Harrison County

Skeletal condos — and the people who live nearby — could finally get their day in court

The caretaker for property formerly known as Village at Henderson Point cuts the grass there on Wednesday. Harrison County ordered the unfinished structures be demolished in 2016 after residents of the Inn by the Sea condominiums, background, complained about the unfinished project.
The caretaker for property formerly known as Village at Henderson Point cuts the grass there on Wednesday. Harrison County ordered the unfinished structures be demolished in 2016 after residents of the Inn by the Sea condominiums, background, complained about the unfinished project. jcfitzhugh@sunherald.com

Harrison County and the owner of an unfinished condominium project on Henderson Point are supposed to be in court Thursday to decide whether the county has the right to have the skeletal buildings on the property torn down.

But the owner of a condo unit next door said he wonders if that hearing will take place because 101 4th Ave. LLC has asked for and received last-minute continuances before.

“This is the fourth time that they’ve scheduled these hearings and I’ve rearranged my schedule,” said Steve Theriot, president of the homeowner’s association at the adjacent Inn by the Sea. “I have this crippling disease: I have to work. My clients don’t understand when I keep reshuffling them. So, tomorrow, I won’t be able to go but one board member, and maybe two and some other neighbors will be there — if they don’t postpone it.”

Theriot and others in the Harrison County neighborhood just west of Pass Christian are fed up with the condo, which has been under construction since 2007. It is on the site of the Village at Henderson Point, which was destroyed by Hurricane Katrina in 2005. Nothing has been done at the site in years.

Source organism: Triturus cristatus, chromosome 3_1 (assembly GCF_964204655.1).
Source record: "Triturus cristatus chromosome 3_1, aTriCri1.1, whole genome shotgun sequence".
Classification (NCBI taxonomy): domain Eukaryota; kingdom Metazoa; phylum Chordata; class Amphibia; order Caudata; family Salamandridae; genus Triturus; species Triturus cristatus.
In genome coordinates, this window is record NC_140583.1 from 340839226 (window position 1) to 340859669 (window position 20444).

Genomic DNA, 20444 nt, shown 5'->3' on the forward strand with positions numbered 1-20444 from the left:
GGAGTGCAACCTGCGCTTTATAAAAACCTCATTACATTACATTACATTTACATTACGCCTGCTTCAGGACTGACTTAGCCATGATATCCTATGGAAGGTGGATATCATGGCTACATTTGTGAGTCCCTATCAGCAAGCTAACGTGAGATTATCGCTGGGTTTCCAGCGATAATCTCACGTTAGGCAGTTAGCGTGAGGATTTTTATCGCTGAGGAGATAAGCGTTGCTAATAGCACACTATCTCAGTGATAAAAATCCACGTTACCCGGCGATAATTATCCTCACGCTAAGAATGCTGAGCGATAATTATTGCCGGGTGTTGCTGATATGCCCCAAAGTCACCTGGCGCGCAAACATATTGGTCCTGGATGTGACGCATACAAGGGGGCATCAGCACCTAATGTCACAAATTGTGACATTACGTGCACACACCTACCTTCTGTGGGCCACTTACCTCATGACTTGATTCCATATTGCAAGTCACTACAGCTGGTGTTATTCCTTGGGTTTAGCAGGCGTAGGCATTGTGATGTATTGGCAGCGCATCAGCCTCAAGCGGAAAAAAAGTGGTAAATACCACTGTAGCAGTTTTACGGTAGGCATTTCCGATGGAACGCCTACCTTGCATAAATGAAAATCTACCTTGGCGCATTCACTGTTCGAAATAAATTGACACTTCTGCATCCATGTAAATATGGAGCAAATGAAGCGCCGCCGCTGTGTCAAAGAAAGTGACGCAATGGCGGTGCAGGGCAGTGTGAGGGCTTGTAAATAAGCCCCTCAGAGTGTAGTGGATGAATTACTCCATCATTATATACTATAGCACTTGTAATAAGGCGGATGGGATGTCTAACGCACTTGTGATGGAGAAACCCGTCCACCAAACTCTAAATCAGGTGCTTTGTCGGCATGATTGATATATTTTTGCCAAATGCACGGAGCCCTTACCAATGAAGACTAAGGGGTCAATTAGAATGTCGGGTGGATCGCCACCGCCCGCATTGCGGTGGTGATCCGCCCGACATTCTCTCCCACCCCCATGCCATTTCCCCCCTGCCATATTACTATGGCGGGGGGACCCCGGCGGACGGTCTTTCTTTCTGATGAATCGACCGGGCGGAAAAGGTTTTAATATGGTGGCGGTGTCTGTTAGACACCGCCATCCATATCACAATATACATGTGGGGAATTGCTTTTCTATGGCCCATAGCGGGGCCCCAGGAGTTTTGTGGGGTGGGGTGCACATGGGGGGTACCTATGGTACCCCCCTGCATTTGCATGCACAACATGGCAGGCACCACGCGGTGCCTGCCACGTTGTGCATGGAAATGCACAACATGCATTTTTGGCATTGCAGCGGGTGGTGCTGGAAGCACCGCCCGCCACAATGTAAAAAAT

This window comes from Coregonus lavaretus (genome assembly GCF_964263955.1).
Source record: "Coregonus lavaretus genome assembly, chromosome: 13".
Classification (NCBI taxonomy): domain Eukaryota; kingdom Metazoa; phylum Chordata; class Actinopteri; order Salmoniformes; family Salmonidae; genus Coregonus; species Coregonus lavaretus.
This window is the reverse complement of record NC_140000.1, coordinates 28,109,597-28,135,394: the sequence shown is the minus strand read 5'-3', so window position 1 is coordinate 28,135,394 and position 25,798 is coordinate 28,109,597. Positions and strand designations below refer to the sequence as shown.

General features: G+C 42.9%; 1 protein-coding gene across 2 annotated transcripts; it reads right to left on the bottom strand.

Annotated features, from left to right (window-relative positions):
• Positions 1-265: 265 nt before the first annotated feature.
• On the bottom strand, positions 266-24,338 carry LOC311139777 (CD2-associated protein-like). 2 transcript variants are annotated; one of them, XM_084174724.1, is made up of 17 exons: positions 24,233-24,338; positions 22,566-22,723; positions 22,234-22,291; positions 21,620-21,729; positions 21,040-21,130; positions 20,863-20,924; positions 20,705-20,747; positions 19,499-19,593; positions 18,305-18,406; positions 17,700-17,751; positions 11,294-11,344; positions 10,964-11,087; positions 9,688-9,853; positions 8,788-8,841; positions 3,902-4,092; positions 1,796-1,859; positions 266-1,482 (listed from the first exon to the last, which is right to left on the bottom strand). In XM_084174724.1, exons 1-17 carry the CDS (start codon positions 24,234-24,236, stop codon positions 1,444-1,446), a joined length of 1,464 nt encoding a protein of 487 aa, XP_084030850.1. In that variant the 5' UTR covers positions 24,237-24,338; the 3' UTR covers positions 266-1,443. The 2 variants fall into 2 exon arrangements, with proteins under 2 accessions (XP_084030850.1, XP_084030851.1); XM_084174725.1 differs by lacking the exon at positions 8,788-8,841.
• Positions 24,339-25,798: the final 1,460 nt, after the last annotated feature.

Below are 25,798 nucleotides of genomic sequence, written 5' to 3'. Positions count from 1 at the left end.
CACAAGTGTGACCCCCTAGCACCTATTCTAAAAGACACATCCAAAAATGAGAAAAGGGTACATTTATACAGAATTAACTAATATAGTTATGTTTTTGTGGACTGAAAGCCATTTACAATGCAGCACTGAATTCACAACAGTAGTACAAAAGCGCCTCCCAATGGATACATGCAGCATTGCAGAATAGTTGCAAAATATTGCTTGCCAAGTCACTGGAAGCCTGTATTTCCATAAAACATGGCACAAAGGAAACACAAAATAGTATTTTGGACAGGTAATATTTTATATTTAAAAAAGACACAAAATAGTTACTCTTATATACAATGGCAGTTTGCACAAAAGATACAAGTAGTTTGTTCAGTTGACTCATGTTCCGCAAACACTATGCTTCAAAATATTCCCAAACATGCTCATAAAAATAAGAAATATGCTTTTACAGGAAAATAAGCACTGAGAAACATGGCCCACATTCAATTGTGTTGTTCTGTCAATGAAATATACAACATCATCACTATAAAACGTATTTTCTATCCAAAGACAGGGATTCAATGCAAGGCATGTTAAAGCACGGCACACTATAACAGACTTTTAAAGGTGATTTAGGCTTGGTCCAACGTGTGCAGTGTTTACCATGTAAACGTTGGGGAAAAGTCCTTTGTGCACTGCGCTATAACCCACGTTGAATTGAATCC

“I’ve been there since 2010, when the place opened up,” Theriot said. “There used to be more things in the yard, containers that had windows and such, that were broken into. We’ve had a continuing problem by the beach, on the east side, they scale the fence and go into the property. We’ve had to call the police on a number of times because we don’t know who those people are or what they’re doing.”

Harrison County supervisors in October 2016 found the site was blighted and ordered the remains on the condo project torn down. It sits on beautiful beachfront property next to the Inn, which is mostly occupied by vacationers who rent from the owners of condo units. There are few homes nearby.

The owners have told the county they want to resume construction if they can get a building permit but the land also is listed for sale with a realtor.

101 4th Ave. appealed the supervisors’ decision to Circuit Court, arguing that supervisors exceeded their authority, were arbitrary and capricious in finding the property was a blight and were illegally trying to take the property without compensation.

M. Brant Pettis, attorney for 101 4th Ave., said the county didn’t prove the property was “no longer in a state of repair suitable for use and occupancy” under the House Bill 1582, which the county said it relied on to make its case, because the condos were unfinished and had never been in a state where they could be occupied.

County attorney Tim Holleman said several witnesses from Inn by the Sea testified to the board that they believed the property was a blight on the community.

“These residents are understandably upset at what they must endure daily by looking at the Appellant’s property from their own,” he wrote in the county’s response to the appeal. “Multiple witnesses appeared before the Board of Supervisors on or about October 3, 2016 and some testified under oath that the subject property was a ‘blight’ on their community, causing them the loss of enjoyment of their nearby properties, even devaluing their properties and demanding action by the Board of Supervisors. The Appellant presented virtually no evidence in rebuttal thereto or supporting that its property was not a blight on the community.”

He said that more than satisfied a standard established by the state Supreme Court.

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